Saturday, September 30, 2006

These Boots are Made For Walkin'

Octopusses apparently are starting to walk upright. Well, not exactly upright, but they are walking on two of their appendages and using the rest as camouflage. They're bundling themselves up and heading off down the road. They seem to be quite good at it.
Octopuses normally travel along the ocean floor using all or many of their eight arms in a sort of crawl. Their muscles are supported by fluid and not bone. Using underwater video, the scientists analyzed the strides of Octopus marginatus and Octopus aculeatus. For both species, each walking arm stayed in contact with the sandy ocean floor for more than half of the stride, qualifying the pitter patter of two octopus arms as official walking.
If you've got IE or Firefox, you can see the video here. It's really...odd. But then again, octopusses are actualy quite smart, can solve puzzles, and are capable of some astounding feats of agility. [from May2005, found after 'random google page']

Friday, September 29, 2006

Interesting Day

Well, the Adorable Husband has been in (and back out) of the hospital today -- and been zapped twice to get his heart rate back into order.

He went out walking on Friday at lunchtime and by the time he was heading home, still felt "odd". When he tried to check his pulse, it was very, very irregular (think synocopated) and he still felt as if he'd just finished a bout of exercise -- kind of short-of-breath, kind of wobbly. He headed back into work and ran an EKG on himself (benefit of working in the cath lab) and promptly walked upstairs to the cardiologists office.

He was having a bout of Atrial Fibrillation -- basically the atria (upper chambers of the heart) stop beating properly and just sort of quiver instead of staying in synch with the rest of the heartbeat, so it doesn't pump effectively. His pulse ran up to about 120-140 and hung out there, beating irregularly. More info here at medicinenet and another from a patient's FAQ.

Anyway, they sent him HOME! With a beta-blocker to see if it would resolve over night on its own. I spent the whole night waking up every hour or so and checking that he was ok. Well, he didn't "convert" on his own overnight, so we headed into the hospital this morning for cardioversion. Anesthesist showed up, doped him into a stupor, and they connected pads to his chest and back and -- ZAP. Just like what you see on television with the paddles, but with a bit more control. I didn't watch (everyone unanimously decided that it was not something a non-medical person should see their spouse go through) but got the play-by-play afterwards.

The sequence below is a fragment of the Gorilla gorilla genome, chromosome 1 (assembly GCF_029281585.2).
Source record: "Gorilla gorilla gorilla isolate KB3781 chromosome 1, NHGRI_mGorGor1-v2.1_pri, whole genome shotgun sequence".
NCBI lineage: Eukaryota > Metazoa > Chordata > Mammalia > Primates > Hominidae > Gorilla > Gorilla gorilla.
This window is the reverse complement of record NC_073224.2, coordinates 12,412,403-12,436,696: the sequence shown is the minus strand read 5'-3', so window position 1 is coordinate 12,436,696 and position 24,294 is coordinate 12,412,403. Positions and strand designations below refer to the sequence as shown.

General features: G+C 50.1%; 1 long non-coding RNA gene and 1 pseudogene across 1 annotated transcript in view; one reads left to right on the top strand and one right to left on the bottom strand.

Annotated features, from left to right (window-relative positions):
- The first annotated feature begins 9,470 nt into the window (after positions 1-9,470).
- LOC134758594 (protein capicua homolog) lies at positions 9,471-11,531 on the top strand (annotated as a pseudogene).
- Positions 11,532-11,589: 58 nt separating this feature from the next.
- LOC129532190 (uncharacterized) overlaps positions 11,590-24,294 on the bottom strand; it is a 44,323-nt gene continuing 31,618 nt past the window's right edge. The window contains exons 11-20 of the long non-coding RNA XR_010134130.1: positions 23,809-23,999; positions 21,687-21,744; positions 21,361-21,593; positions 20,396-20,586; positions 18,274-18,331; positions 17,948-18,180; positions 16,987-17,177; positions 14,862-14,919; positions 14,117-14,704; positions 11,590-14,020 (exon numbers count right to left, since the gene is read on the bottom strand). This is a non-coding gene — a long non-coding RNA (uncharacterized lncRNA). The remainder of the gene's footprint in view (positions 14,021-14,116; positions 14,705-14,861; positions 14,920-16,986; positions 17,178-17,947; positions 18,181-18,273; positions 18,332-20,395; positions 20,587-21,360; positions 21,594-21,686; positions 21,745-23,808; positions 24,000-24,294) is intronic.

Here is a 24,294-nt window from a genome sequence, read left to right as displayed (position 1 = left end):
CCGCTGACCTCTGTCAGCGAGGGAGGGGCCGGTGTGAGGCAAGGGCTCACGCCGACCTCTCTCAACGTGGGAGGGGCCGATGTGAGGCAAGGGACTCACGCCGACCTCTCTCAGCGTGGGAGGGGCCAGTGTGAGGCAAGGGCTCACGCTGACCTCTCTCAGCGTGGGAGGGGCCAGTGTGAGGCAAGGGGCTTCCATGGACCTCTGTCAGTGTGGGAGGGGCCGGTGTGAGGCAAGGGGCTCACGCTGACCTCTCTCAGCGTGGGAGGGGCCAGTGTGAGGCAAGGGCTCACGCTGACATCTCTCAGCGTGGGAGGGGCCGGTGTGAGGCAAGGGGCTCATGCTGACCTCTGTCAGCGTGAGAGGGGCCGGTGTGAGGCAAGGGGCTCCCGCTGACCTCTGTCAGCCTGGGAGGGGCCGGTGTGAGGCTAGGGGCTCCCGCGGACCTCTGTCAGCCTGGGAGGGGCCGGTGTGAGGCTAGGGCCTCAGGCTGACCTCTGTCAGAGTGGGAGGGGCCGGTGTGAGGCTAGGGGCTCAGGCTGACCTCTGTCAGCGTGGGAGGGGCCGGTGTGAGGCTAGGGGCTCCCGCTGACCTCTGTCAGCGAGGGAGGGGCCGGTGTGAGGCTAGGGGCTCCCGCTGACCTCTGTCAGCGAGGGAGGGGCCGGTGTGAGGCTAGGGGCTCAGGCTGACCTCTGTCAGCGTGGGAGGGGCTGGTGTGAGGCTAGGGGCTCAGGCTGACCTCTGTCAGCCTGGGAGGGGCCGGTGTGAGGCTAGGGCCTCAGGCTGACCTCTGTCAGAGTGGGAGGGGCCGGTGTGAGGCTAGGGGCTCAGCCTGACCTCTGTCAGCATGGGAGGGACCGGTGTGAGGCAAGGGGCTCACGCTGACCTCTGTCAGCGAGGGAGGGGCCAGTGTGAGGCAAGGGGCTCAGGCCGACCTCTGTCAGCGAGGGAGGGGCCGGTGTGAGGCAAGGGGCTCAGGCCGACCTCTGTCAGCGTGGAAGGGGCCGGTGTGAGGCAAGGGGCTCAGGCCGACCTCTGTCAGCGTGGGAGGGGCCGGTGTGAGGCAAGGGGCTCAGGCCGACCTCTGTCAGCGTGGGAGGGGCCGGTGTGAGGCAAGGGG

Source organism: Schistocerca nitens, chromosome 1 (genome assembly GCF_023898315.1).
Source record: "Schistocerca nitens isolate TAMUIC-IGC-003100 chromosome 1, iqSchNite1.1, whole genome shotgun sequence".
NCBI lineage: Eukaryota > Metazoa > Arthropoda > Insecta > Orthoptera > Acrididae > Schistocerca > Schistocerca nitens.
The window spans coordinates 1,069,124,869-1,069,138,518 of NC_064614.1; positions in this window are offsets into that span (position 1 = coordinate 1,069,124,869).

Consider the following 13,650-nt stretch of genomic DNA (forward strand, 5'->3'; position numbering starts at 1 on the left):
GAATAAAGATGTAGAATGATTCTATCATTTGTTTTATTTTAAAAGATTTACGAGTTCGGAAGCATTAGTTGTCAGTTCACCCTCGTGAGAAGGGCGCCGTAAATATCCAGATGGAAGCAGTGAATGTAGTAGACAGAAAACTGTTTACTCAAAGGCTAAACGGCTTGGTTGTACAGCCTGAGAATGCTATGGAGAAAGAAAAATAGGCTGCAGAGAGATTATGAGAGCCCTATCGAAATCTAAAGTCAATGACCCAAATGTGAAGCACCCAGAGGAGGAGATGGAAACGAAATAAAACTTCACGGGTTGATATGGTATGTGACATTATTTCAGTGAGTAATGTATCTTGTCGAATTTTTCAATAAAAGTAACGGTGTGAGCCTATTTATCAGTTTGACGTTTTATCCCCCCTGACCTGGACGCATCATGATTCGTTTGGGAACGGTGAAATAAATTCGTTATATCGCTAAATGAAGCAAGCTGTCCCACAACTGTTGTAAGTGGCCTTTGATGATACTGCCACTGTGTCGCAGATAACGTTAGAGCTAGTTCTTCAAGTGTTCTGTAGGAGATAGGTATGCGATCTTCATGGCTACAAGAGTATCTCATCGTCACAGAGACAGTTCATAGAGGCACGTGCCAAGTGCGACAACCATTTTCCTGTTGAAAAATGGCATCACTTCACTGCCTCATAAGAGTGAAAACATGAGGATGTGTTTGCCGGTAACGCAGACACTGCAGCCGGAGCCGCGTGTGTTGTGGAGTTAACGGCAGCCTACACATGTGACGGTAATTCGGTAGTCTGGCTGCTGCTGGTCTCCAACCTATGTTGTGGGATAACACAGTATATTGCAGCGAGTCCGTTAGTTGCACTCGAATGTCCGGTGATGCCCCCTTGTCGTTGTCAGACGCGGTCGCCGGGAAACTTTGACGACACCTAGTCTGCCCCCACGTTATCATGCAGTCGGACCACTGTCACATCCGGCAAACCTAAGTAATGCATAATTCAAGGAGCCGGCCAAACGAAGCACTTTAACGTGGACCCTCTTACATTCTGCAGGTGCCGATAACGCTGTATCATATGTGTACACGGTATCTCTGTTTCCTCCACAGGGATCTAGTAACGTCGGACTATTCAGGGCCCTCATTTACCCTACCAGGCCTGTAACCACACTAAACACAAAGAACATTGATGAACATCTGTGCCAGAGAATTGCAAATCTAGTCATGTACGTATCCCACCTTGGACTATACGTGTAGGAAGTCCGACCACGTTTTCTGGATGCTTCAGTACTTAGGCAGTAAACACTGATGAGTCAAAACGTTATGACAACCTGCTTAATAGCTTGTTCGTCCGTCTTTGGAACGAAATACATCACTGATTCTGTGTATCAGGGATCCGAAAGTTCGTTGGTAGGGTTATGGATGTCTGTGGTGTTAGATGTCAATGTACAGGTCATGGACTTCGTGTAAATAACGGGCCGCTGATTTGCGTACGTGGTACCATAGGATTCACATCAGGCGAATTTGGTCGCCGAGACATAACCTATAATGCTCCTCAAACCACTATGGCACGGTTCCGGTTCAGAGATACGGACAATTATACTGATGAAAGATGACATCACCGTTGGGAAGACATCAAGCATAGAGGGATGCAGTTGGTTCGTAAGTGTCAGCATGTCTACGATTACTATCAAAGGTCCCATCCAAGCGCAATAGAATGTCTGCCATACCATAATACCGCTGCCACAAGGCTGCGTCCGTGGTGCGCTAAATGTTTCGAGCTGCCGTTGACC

Mark's co-workers were half-jokingly drawing straws to decide who got to "push the button" -- in the end, Dean did it -- twice. The first zap didn't get his rhythm back in line, the second did. His heart never stopped or anything -- the electric impulses just got screwed up and needed to be shocked back into the right rhythm. Apparently, this is not uncommon. He had an echocardiogram afterwards to ensure that there was nothing wrong with his heart and that no clots had formed while he was fibrillating (the risk was very low). Sent off with a clean bill of health.

He recovered pretty quickly and other than being loopy as hell, is fine. Came home and napped, and is back ot his old self again today. I was way more freaked out than he was, of course -- the Central Tenet of the Universe that Revolves Around Me is that nothing is allowed to happen to the Adorable Husband. This was a bit scary, if not directly life-threatening. They're going to keep an eye on him for a while to see if it happens again, otherwise, they'll probably write it off as a fluke.

Thursday, September 28, 2006


More likely to win passage by the end of the week is Bush's other legislative priority: a bill agreed upon by the White House, the House and Senate governing how terror suspects are to be detained and questioned.
Well, no, not really. The bill was not "agreed upon by the White House, the House and Senate" . That is a gross distortion.

It was agreed on by the White House and the Republican members of the relevant House and Senate committees.

Some 'compromise', eh?

That's what I meant to say...

It should be no surprise to anyone that I'm an atheist, and left any sort of religious belief behind nearly 30 years ago. For the most part, while I'm keenly interested in why other people have religious beliefs, it's not something I have anything in common with.

One of the hardest things about being non-religious is that I'm often questioned as to why I don't believe this or that, or accused of some sort of dire and evil agenda, or faced with a demand as to why I "hate religion". I've never been very good at being able to articulate that without coming across as attacking the person who asked, or expressing my very deep frustration with religion in a way that effectively squelches reasonable discussion. (In some ways, I don't believe it is possible for a person of faith and a nonbeliever to have a reasonable discussion about religion - in most cases, reason has little to do with religious belief, 'faith' being the basis for that belief. That is not an indictment of either believer or non-believer, just recognizing that there is little common ground there.)

Sam Harris, author of The End of Faith, an interesting discussion of the concept of 'religious tolerance' and why tolerance of other religions is one of the primary fuels for terrorism (you can find it here -- it's a bit of a dry read, really, but interesting nonetheless) has written a short, pithy commentary on religion in modern life - Letter to a Christian Nation -- which manages to express my views on religion, morality, belief, and the power of reason so much more clearly than I have ever been able to do to it.